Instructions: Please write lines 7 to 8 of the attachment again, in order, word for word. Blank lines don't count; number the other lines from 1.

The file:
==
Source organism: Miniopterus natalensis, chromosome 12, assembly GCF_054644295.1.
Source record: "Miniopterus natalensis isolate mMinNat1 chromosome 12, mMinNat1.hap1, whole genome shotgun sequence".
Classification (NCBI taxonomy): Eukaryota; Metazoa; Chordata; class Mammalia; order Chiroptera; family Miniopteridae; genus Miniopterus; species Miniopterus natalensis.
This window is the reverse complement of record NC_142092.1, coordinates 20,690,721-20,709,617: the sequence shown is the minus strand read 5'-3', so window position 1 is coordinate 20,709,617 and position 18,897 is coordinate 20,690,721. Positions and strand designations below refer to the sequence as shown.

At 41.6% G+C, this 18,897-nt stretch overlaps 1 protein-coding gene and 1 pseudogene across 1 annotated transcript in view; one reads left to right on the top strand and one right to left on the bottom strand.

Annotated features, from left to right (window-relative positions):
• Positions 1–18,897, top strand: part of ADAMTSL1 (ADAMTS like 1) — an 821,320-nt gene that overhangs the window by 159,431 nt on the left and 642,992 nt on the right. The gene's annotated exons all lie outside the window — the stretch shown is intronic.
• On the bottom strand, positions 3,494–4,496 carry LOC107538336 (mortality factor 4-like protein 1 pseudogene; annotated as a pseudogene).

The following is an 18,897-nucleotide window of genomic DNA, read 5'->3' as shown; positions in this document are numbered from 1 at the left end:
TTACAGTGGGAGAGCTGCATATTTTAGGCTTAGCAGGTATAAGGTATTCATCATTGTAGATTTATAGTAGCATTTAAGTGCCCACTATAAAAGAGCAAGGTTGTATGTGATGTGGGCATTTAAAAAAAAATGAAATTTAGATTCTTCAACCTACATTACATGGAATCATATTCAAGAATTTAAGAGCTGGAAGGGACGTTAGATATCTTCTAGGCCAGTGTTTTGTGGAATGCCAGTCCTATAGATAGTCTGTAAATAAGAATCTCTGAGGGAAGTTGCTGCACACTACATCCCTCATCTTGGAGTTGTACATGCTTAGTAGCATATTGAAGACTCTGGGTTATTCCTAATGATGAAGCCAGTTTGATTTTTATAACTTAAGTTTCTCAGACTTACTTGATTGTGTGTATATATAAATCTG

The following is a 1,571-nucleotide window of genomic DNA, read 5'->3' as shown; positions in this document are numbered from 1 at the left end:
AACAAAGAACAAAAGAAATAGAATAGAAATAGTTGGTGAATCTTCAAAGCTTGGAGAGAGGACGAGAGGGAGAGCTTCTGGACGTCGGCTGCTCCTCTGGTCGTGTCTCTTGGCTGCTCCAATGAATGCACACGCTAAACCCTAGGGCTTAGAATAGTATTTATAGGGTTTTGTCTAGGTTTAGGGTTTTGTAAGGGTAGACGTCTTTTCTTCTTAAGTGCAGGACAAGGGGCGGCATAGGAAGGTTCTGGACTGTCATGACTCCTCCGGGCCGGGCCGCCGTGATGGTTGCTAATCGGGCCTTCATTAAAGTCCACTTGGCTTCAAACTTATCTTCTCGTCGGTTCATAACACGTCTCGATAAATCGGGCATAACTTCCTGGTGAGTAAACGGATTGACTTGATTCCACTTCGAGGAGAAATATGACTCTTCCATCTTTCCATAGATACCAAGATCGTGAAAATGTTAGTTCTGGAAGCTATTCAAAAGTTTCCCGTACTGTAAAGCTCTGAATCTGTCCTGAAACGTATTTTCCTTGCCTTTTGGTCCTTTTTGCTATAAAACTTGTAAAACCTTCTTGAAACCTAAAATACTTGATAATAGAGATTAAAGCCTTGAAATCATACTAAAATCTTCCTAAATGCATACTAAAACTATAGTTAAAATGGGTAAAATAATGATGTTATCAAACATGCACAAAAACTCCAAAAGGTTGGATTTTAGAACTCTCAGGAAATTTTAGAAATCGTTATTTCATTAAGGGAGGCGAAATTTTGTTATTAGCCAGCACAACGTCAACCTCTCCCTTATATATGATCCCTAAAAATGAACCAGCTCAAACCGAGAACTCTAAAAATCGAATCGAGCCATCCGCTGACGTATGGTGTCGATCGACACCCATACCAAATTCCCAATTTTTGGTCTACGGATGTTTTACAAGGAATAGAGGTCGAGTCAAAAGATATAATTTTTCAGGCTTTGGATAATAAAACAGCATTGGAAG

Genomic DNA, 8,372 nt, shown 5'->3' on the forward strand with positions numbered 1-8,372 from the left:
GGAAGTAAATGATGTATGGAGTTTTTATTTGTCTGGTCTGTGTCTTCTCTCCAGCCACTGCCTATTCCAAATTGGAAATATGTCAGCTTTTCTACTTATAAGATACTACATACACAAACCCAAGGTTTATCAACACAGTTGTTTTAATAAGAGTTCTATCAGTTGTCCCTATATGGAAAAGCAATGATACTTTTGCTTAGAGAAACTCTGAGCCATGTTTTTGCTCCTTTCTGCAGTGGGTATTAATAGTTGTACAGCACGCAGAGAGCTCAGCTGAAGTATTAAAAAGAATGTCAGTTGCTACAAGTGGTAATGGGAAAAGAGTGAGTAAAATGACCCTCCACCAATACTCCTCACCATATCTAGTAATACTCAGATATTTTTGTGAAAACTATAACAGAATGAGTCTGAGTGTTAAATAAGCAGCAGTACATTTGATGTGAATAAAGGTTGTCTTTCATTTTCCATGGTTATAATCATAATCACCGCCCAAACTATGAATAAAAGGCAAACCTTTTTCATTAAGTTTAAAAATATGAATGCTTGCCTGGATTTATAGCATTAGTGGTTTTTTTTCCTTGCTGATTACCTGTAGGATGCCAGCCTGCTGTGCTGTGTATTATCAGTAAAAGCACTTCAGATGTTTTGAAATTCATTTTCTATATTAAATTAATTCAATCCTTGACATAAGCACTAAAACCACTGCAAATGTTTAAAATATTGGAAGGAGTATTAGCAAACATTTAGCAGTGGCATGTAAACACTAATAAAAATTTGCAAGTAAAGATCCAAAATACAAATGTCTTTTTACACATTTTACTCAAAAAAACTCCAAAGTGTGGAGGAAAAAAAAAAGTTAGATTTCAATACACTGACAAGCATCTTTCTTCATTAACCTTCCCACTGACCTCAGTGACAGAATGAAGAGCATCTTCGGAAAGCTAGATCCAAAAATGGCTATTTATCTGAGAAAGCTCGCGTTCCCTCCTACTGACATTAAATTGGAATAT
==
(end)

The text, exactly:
• Positions 1–18,897, top strand: part of ADAMTSL1 (ADAMTS like 1) — an 821,320-nt gene that overhangs the window by 159,431 nt on the left and 642,992 nt on the right. The gene's annotated exons all lie outside the window — the stretch shown is intronic.
• On the bottom strand, positions 3,494–4,496 carry LOC107538336 (mortality factor 4-like protein 1 pseudogene; annotated as a pseudogene).